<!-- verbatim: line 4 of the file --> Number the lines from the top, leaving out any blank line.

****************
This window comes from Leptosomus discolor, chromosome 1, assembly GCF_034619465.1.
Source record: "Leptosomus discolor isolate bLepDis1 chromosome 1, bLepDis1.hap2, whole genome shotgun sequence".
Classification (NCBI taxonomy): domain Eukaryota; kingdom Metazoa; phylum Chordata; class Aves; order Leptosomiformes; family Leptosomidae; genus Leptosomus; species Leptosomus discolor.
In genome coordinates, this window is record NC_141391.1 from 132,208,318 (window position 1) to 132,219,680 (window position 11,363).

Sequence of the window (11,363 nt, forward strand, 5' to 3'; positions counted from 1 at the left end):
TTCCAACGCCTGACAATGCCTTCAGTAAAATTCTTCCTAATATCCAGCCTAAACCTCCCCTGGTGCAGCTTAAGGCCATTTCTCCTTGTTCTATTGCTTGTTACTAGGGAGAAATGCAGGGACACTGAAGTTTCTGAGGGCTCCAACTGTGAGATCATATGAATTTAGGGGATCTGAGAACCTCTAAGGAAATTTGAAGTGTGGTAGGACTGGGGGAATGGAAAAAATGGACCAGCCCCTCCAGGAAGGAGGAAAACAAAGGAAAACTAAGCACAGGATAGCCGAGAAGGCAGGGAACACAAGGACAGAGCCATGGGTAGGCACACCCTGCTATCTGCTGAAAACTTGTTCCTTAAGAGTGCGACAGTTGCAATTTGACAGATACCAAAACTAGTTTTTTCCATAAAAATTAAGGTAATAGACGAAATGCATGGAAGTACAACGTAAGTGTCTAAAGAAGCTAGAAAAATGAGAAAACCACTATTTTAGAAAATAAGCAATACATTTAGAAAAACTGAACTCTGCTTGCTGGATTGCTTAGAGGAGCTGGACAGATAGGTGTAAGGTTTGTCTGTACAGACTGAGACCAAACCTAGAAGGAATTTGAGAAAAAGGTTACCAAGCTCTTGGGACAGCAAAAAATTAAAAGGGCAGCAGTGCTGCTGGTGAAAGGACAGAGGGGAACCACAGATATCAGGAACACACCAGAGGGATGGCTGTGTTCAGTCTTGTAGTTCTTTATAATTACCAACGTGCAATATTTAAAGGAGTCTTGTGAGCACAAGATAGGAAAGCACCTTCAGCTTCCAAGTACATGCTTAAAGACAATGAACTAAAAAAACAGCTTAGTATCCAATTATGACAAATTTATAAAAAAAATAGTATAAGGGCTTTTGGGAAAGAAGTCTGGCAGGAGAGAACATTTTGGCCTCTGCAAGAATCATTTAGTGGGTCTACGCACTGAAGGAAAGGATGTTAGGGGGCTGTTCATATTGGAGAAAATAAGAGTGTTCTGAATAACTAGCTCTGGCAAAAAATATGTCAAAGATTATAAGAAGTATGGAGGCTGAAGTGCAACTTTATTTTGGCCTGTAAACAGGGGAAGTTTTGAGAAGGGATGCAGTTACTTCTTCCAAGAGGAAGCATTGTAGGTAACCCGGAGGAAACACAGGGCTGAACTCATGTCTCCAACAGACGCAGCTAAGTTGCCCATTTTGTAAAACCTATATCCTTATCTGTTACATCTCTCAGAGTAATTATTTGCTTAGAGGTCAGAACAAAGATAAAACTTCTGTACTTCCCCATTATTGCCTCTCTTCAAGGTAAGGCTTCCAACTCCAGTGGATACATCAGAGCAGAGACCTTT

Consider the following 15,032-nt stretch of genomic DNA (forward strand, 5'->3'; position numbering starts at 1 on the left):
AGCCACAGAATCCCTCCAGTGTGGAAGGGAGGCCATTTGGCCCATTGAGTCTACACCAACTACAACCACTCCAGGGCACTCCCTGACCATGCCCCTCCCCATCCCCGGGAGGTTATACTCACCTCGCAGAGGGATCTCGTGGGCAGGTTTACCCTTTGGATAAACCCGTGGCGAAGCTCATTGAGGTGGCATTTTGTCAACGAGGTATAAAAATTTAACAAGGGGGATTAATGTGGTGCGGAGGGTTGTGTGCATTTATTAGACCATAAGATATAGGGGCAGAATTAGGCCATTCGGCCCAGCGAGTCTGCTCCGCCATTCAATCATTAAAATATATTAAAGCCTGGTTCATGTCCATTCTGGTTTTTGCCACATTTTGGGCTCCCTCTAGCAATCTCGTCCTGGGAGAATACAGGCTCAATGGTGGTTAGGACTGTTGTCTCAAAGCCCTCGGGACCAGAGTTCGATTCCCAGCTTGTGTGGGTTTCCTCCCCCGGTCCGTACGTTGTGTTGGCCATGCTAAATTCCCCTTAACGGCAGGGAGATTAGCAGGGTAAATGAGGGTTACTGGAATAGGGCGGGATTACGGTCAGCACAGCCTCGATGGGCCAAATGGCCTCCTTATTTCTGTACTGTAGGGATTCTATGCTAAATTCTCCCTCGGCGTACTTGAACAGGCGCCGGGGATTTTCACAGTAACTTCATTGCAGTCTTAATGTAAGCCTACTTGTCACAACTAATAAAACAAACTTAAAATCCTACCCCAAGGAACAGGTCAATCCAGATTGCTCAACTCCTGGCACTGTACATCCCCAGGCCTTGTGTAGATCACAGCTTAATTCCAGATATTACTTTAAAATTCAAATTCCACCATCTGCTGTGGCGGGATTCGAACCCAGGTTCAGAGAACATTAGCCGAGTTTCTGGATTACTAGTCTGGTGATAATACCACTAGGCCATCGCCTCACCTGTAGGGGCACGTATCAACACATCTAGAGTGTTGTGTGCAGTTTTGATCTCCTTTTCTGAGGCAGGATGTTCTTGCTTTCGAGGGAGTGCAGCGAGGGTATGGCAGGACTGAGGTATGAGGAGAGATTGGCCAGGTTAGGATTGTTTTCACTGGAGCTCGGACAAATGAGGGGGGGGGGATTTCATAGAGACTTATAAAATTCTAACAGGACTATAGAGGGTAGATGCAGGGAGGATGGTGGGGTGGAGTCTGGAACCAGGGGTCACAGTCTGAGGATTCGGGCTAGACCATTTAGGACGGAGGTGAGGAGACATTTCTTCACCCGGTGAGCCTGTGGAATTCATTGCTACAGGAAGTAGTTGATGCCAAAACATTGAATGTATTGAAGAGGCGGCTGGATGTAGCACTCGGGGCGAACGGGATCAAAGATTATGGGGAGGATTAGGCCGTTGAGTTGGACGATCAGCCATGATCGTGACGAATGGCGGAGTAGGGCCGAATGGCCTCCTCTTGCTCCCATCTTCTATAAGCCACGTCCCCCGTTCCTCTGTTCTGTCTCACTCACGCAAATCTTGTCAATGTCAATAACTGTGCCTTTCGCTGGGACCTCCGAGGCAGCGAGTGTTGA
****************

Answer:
In genome coordinates, this window is record NC_141391.1 from 132,208,318 (window position 1) to 132,219,680 (window position 11,363).